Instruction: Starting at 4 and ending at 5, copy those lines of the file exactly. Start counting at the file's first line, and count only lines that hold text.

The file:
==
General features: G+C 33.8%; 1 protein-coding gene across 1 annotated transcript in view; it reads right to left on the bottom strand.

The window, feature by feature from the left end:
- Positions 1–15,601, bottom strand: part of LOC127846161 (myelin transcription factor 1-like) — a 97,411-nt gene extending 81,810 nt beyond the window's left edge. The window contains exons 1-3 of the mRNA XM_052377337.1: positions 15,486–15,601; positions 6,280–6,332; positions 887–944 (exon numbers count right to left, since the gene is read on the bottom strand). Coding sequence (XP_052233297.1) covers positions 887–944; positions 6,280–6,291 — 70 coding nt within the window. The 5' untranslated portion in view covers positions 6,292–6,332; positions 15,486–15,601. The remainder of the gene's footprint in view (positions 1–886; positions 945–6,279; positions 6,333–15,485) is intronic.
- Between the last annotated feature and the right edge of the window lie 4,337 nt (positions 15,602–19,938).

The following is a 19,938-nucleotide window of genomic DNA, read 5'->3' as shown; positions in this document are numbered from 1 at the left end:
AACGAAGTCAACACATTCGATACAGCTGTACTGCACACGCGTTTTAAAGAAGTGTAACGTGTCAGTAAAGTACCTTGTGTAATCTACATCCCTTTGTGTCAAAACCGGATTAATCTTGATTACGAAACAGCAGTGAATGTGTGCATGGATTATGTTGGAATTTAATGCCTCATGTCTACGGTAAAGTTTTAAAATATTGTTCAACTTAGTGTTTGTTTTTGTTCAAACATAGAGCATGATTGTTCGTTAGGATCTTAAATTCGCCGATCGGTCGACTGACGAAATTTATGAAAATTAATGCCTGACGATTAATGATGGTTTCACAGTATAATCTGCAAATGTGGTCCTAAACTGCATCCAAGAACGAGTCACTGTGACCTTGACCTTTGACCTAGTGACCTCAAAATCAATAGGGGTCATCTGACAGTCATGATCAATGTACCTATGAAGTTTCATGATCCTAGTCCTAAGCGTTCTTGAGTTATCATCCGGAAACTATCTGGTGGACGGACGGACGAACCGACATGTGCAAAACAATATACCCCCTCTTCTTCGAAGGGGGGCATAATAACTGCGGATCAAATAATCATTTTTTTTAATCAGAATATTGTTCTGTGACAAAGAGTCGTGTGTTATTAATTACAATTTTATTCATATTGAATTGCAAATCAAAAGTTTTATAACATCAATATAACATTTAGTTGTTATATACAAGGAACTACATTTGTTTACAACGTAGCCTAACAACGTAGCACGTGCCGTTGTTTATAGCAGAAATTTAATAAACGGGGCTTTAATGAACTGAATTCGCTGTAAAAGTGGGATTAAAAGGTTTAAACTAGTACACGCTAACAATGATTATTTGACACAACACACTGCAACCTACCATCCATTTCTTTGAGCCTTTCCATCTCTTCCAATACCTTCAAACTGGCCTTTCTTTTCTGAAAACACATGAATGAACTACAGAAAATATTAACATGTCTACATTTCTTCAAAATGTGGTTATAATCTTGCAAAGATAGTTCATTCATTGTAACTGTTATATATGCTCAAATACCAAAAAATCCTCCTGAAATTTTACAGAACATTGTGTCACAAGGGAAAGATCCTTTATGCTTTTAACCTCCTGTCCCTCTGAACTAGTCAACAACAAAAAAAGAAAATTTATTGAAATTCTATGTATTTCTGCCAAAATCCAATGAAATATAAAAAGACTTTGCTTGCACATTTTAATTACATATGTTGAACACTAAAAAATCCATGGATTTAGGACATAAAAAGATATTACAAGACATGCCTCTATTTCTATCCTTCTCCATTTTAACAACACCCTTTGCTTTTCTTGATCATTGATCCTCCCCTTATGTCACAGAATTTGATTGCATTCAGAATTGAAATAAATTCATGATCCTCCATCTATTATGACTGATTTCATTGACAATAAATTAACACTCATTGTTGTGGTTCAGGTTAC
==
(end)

- Between the last annotated feature and the right edge of the window lie 4,337 nt (positions 15,602–19,938).

The following is a 19,938-nucleotide window of genomic DNA, read 5'->3' as shown; positions in this document are numbered from 1 at the left end: